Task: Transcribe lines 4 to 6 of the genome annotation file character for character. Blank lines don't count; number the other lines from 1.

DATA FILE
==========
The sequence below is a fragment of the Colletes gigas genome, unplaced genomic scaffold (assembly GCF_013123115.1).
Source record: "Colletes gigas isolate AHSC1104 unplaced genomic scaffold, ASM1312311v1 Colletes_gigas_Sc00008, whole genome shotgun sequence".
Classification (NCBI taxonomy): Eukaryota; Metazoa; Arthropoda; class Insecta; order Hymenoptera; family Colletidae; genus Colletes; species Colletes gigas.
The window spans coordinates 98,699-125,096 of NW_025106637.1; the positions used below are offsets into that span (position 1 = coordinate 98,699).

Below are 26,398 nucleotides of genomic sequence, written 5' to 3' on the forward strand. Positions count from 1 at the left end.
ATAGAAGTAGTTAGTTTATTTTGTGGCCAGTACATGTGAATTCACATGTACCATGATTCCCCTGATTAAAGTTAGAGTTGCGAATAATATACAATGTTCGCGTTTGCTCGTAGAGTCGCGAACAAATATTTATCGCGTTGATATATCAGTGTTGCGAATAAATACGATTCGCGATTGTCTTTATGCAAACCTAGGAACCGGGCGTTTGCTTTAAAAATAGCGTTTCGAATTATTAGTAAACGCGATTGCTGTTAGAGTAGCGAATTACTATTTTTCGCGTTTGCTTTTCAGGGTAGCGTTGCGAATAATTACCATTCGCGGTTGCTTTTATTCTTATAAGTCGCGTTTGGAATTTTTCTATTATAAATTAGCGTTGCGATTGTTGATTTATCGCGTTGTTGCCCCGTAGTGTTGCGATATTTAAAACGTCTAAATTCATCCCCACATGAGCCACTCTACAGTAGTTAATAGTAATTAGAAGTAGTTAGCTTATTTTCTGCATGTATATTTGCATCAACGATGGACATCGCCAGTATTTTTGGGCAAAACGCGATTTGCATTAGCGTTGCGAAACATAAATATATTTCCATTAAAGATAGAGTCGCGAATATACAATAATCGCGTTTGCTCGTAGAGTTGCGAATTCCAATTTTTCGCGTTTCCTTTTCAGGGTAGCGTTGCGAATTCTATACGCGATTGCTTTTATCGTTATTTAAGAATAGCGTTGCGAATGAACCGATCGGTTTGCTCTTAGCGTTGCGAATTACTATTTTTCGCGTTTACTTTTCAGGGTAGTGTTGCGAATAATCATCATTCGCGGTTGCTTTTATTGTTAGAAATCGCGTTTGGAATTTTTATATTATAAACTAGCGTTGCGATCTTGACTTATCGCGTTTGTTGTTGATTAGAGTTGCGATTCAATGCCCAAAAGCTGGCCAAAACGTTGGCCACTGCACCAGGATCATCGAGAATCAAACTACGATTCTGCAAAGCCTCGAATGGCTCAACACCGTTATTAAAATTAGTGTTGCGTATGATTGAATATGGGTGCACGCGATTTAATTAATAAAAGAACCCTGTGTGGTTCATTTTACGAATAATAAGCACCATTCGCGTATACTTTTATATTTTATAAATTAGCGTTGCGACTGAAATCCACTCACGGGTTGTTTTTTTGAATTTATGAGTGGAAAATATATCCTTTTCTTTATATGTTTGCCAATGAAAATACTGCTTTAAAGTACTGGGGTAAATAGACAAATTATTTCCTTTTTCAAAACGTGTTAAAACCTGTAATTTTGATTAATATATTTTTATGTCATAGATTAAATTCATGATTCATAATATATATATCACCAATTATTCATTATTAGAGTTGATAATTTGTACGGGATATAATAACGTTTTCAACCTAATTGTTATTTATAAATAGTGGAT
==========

The window spans coordinates 98,699-125,096 of NW_025106637.1; the positions used below are offsets into that span (position 1 = coordinate 98,699).

Below are 26,398 nucleotides of genomic sequence, written 5' to 3' on the forward strand. Positions count from 1 at the left end.
ATAGAAGTAGTTAGTTTATTTTGTGGCCAGTACATGTGAATTCACATGTACCATGATTCCCCTGATTAAAGTTAGAGTTGCGAATAATATACAATGTTCGCGTTTGCTCGTAGAGTCGCGAACAAATATTTATCGCGTTGATATATCAGTGTTGCGAATAAATACGATTCGCGATTGTCTTTATGCAAACCTAGGAACCGGGCGTTTGCTTTAAAAATAGCGTTTCGAATTATTAGTAAACGCGATTGCTGTTAGAGTAGCGAATTACTATTTTTCGCGTTTGCTTTTCAGGGTAGCGTTGCGAATAATTACCATTCGCGGTTGCTTTTATTCTTATAAGTCGCGTTTGGAATTTTTCTATTATAAATTAGCGTTGCGATTGTTGATTTATCGCGTTGTTGCCCCGTAGTGTTGCGATATTTAAAACGTCTAAATTCATCCCCACATGAGCCACTCTACAGTAGTTAATAGTAATTAGAAGTAGTTAGCTTATTTTCTGCATGTATATTTGCATCAACGATGGACATCGCCAGTATTTTTGGGCAAAACGCGATTTGCATTAGCGTTGCGAAACATAAATATATTTCCATTAAAGATAGAGTCGCGAATATACAATAATCGCGTTTGCTCGTAGAGTTGCGAATTCCAATTTTTCGCGTTTCCTTTTCAGGGTAGCGTTGCGAATTCTATACGCGATTGCTTTTATCGTTATTTAAGAATAGCGTTGCGAATGAACCGATCGGTTTGCTCTTAGCGTTGCGAATTACTATTTTTCGCGTTTACTTTTCAGGGTAGTGTTGCGAATAATCATCATTCGCGGTTGCTTTTATTGTTAGAAATCGCGTTTGGAATTTTTATATTATAAACTAGCGTTGCGATCTTGACTTATCGCGTTTGTTGTTGATTAGAGTTGCGATTCAATGCCCAAAAGCTGGCCAAAACGTTGGCCACTGCACCAGGATCATCGAGAATCAAACTACGATTCTGCAAAGCCTCGAATGGCTCAACACCGTTATTAAAATTAGTGTTGCGTATGATTGAATATGGGTGCACGCGATTTAATTAATAAAAGAACCCTGTGTGGTTCATTTTACGAATAATAAGCACCATTCGCGTATACTTTTATATTTTATAAATTAGCGTTGCGACTGAAATCCACTCACGGGTTGTTTTTTTGAATTTATGAGTGGAAAATATATCCTTTTCTTTATATGTTTGCCAATGAAAATACTGCTTTAAAGTACTGGGGTAAATAGACAAATTATTTCCTTTTTCAAAACGTGTTAAAACCTGTAATTTTGATTAATATATTTTTATGTCATAGATTAAATTCATGATTCATAATATATATATCACCAATTATTCATTATTAGAGTTGATAATTTGTACGGGATATAATAACGTTTTCAACCTAATTGTTATTTATAAATAGTGGAT